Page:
Covariation of pulse oximetry amplitude and BOLD fMRI across vigilance states
Catie Chang1, Pinar Ozbay1, Jacco de Zwart1, Dante Picchioni1, Miranda Chappel-Farley1, Hendrik Mandelkow1, and Jeff Duyn1

1NIH, Bethesda, MD, United States


While pulse oximetry (PO) is often used with fMRI to provide the timing of heart beats, few studies have focused on fluctuations in the amplitude of PO waveform in the context of fMRI signals. Here, we examine correlations between spontaneous fMRI signals and PO amplitude (POA) variations, observing a strong dependence on vigilance state. During alertness, POA-fMRI correlations were weaker but encompassed regions comprising the default-mode network. During drowsiness and NREM sleep, POA co-varied extensively with BOLD signals across the brain.


Spontaneous BOLD signal fluctuations are known to covary with low-frequency fluctuations in peripheral physiology, including respiration volume and cardiac rate1-4. Pulse oximetry (PO) is commonly used to measure the timing of heart beats during fMRI; in contrast, much less attention has been devoted to the amplitude of the PO waveform in the context of fMRI, where it has been noted to have weak and inconsistent correlations with fMRI signals5. However, given that physiological processes are altered with vigilance levels, and that PO amplitude can be modulated with changes in sympathetic activity6-7, it is possible that the properties of PO amplitude variations (and its relationship with BOLD fMRI) may depend on vigilance state. Here, we characterize the association between PO amplitude (“POA”) and BOLD fMRI across vigilance states.


fMRI Data: fMRI data were acquired in human subjects at 3T, and were drawn from two separate datasets. One consisted of scans conducted during resting state (no task) or with a sparse auditory vigilance task (binaural tones with ISI=35s±6s); TR=2.1s; resolution=3mm isotropic; duration=24.5min or 15min; 10 scans total, from 4 subjects. For all scans, subjects were instructed to keep eyes open and maintain fixation, and an infrared camera was used to monitor the eye behavior so as to derive a behavioral measure of vigilance8. Epochs of high and low arousal were defined as contiguous sections wherein the eyes remained open for >70% of the time (‘alert’, 75min total) or closed for >70% of the time (‘drowsy’, 33.21min total).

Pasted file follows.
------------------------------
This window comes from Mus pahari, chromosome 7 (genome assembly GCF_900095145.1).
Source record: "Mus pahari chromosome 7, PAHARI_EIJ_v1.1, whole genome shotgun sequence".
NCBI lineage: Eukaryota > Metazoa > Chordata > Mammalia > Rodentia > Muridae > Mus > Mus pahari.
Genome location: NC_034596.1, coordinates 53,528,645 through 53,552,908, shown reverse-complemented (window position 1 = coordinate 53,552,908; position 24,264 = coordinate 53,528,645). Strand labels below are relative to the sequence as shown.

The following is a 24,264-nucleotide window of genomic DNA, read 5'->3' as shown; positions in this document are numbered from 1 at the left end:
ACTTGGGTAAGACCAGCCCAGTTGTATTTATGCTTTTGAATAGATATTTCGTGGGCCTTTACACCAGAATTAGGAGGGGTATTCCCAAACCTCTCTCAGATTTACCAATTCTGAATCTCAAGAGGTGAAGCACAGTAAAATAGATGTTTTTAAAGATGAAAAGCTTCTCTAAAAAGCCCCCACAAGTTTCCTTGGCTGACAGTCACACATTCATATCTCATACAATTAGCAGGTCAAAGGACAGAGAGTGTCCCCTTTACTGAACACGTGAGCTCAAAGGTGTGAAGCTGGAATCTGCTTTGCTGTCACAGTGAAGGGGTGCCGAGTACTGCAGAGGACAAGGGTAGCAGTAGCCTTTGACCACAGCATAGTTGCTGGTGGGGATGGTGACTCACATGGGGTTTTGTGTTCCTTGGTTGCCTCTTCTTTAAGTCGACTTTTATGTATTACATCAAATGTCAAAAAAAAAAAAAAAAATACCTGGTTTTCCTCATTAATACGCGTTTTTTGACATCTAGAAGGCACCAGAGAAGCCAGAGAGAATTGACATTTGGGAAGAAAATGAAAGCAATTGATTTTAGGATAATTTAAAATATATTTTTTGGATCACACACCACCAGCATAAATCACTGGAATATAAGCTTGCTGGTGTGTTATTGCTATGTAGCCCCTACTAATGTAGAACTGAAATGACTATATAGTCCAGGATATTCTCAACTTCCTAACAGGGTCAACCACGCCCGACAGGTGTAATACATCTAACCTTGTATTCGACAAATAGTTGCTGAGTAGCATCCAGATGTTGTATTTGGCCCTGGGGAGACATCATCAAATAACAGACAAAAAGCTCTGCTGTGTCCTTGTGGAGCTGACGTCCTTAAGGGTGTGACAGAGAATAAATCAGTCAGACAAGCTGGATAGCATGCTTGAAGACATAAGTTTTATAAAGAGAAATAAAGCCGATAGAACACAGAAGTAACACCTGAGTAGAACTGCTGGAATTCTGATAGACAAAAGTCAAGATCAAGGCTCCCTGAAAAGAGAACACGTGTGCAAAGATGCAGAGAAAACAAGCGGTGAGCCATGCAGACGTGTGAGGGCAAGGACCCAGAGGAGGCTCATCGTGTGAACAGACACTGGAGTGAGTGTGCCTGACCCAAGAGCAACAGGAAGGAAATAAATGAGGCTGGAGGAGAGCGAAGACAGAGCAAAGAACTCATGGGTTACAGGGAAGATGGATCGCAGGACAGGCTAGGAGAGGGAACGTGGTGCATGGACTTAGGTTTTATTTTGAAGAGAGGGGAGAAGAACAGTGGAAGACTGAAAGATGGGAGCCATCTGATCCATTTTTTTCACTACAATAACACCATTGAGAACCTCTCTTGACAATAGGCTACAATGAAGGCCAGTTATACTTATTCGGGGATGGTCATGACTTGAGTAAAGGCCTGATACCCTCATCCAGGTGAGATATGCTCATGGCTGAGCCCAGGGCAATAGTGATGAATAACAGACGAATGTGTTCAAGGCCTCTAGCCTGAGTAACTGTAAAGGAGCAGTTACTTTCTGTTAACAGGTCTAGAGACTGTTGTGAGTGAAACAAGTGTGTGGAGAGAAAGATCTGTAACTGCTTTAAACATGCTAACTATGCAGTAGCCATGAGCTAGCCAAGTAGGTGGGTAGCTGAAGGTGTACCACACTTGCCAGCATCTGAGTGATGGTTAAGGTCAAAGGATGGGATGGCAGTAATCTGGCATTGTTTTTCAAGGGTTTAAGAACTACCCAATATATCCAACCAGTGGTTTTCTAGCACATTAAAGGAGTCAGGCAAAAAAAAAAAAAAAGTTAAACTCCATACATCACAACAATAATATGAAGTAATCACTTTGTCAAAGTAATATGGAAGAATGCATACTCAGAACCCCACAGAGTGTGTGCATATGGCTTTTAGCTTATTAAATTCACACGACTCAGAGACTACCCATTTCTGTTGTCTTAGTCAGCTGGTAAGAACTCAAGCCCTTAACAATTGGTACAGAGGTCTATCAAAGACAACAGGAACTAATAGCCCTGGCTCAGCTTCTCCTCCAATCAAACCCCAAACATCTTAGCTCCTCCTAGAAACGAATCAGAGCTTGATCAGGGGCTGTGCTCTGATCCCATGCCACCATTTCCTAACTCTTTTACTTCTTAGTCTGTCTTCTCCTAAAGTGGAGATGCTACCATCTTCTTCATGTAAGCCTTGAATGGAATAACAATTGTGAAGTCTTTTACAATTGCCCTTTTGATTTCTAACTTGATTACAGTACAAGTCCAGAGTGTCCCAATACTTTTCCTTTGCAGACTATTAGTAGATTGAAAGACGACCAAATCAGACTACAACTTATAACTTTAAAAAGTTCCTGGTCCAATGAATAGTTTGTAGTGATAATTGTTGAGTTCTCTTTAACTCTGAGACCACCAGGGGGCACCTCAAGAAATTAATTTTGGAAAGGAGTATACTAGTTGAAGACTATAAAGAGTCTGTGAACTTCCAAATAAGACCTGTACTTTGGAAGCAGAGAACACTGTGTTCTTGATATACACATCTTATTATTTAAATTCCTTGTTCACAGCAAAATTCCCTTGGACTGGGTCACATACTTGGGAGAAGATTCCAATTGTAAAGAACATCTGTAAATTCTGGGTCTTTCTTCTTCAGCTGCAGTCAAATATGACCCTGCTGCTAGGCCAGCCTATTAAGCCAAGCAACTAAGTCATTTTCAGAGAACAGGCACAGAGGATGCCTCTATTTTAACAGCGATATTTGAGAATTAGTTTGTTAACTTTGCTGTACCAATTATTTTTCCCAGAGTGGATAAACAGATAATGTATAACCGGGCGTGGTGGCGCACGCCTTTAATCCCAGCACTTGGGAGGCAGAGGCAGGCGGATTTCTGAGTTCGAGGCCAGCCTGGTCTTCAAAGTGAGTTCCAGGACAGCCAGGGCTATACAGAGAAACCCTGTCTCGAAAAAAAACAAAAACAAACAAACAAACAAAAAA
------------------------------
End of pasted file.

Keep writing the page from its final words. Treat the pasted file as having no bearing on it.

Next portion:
To investigate a wider range of vigilance states, we also incorporated data from an overnight EEG-fMRI sleep protocol (TR=3s, resolution=2mm isotropic) that was manually sleep-scored in 30s epochs9. We selected periods of data comprising either (a) frequent fluctuation between wake and stage-1 sleep, indicating drowsiness (36.7min total, from 2 subjects); (b) extended bouts of stage-2 sleep (45.7min total, from 3 subjects).

POA regressor: A signal reflecting the envelope of pulse oximetry variations (Fig. 1) recorded at the fingertip was formed by taking the moving standard deviation of the band-pass filtered (0.5-3Hz) PO waveform within a 6-s time window centered at each fMRI TR. Similar results were obtained when averaging the peak-to-trough distance of pulse waves falling within the same windows.

fMRI preprocessing consisted of motion co-registration, nuisance regression (motion parameters and 1-4th order temporal trends), spatial smoothing (4mm FWHM), and alignment to MNI space. In task scans, stimulus presentation and behavioral responses were also regressed out.


The pulse oximetry waveform exhibits fluctuations in amplitude that can correlate with BOLD fMRI signals (Fig. 1). Notably, the correlation between POA and fMRI appeared to depend heavily on vigilance state (Fig. 2). During periods of high vigilance, POA-fMRI correlations were weaker and more variable, but could be observed most reliably in areas including the default-mode network; anti-correlations were found in bilateral insula. By contrast, during epochs of lower vigilance, POA fluctuations increased in magnitude and were correlated widely with fMRI signals across gray matter, particularly in primary sensory areas, with opposite polarity in white matter. Correlations between POA, respiration volume, and heart rate also increased during low vigilance (Fig. 3).